Save Kapiti, a community group fighting the Expressway, says Transport Minister Steven Joyce is suppressing news about big costs increases until the election is safely out of the way
Jonathan Gradwell, of Save Kapiti, says he understands from several sources that the project has hit significant cost over runs — around $200 million — which would bring the total cost to $750 million.
Save Kapiti asked the NZ Transport Agency (NZTA) early last month for updated provisional costs of the MacKays to Pekapeka section of the Expressway under the Official Information Act (OIA).
NZTA quotes 2009 costs
On 28 October 2011, Jenny Chetwynd, Regional Director Central for NZTA, advised Save Kapiti by letter under the OIA that the indicative cost was $550 million and ‘this cost estimate was calculated in 2009 and has not been updated since that time.’
She also said updated costs were due to be released within the next few months.
But Mr Gradwell has now called on the Minister of Transport to front up to the public with the updated costs before the election, not after it.
Mr Gradwell says: “With the election around the corner, we now challenge Minister Joyce to front up to the public with an update of estimated costs of this project.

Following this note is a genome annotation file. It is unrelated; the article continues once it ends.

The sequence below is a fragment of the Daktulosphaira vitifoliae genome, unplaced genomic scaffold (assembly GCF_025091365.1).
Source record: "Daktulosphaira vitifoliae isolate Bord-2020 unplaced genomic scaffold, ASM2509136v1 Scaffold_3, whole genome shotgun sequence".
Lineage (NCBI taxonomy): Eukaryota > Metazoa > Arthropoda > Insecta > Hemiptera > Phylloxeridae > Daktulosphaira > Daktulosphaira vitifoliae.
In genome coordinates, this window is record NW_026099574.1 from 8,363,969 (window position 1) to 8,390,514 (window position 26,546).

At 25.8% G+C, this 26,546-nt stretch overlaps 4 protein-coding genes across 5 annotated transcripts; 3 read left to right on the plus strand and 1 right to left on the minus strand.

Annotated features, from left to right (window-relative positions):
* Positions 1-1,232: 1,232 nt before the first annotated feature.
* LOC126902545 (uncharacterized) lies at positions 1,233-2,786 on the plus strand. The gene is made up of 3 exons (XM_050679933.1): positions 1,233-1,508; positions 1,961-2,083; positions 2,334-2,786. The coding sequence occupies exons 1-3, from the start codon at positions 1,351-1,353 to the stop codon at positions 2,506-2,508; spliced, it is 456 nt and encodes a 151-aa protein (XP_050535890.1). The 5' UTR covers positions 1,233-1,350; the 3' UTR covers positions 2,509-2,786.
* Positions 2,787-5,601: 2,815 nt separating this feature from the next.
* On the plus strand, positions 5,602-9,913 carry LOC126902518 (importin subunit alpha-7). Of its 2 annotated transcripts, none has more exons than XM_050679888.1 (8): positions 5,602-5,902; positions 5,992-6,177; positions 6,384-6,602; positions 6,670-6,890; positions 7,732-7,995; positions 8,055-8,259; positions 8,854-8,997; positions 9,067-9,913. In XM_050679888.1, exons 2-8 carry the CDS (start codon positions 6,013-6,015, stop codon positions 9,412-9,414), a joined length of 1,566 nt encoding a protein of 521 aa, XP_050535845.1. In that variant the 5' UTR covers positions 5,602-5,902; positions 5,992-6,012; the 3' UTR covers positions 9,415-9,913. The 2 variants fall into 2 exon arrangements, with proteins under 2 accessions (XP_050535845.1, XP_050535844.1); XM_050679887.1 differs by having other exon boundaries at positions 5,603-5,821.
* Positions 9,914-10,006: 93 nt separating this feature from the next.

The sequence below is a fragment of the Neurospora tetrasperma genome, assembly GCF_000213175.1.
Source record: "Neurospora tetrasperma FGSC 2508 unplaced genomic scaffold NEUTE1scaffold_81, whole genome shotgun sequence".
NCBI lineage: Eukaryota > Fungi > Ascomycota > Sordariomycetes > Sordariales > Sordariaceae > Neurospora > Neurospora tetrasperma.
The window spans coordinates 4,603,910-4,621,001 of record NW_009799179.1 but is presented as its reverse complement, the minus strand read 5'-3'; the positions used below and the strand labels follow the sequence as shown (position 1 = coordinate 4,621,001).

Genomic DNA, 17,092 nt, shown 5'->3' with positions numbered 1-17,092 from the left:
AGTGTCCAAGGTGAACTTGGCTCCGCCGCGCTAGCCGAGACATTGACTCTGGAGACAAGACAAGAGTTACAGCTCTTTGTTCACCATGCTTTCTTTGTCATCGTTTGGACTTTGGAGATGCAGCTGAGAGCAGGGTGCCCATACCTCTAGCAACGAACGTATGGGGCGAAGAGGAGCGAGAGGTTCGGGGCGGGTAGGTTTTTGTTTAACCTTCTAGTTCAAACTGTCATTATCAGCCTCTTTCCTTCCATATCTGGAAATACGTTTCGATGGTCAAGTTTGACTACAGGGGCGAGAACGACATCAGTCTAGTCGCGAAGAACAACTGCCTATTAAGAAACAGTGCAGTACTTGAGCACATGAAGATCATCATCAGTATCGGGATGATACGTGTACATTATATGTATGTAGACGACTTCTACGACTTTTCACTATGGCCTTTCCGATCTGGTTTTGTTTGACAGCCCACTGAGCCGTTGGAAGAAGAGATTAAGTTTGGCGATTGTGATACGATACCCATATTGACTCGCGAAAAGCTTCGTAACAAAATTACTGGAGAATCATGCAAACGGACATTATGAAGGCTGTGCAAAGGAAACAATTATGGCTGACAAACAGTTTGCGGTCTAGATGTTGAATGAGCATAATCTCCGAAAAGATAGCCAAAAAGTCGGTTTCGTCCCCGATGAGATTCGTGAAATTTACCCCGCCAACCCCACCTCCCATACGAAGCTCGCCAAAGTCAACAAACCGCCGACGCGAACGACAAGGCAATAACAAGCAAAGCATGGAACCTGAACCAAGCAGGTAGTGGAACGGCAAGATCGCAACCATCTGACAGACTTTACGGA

“We understand that Mr Joyce receives a briefing on this project every week from the project ‘Alliance’ team, and we think he will be well aware of the current estimated costings.”
Voters need to ‘make an informed judgement
“We have approached Mr Joyce’s office and asked for the estimated costs to be released urgently to allow the voters to make an informed judgement before the election.
An application for the project to be ‘called in’ is due to be lodged with the Environmental Protection Agency in the next few months. The application must include ‘turn-out costs,’ that is the costs of construction and all mitigation measures proposed to meet the requirements of the Resource Management Act.
“Significantly, this date puts it after the election and around the Christmas/New Year holiday period.” Mr Gradwell says.
“In the interests of transparency and accountability, it is imperative that the minister provide this information to the public during the election campaign.”
Formerly ‘the cheapest’
Mr Gradwell adds: This route was originally chosen because it was estimated in 2009 as being the cheapest (at $380-500m) of the three options under consideration.
“The cost/benefit analysis of the route will be significantly downgraded from its already low rate of return if costs have over run to the extent we understand from sources close to the NZTA project team.
“NZTA have been in the process of investigating and designing this route for nearly two years now and to say that there are no updated estimated costings since 2009 is frankly, beyond belief.”
“If this information is not provided to the public of NZ before the election, that will mean that both in 2008 and 2011, the public will not be given the chance to scrutinise the real costs of this government’s RONS against the rationale for this huge infrastructure spend.”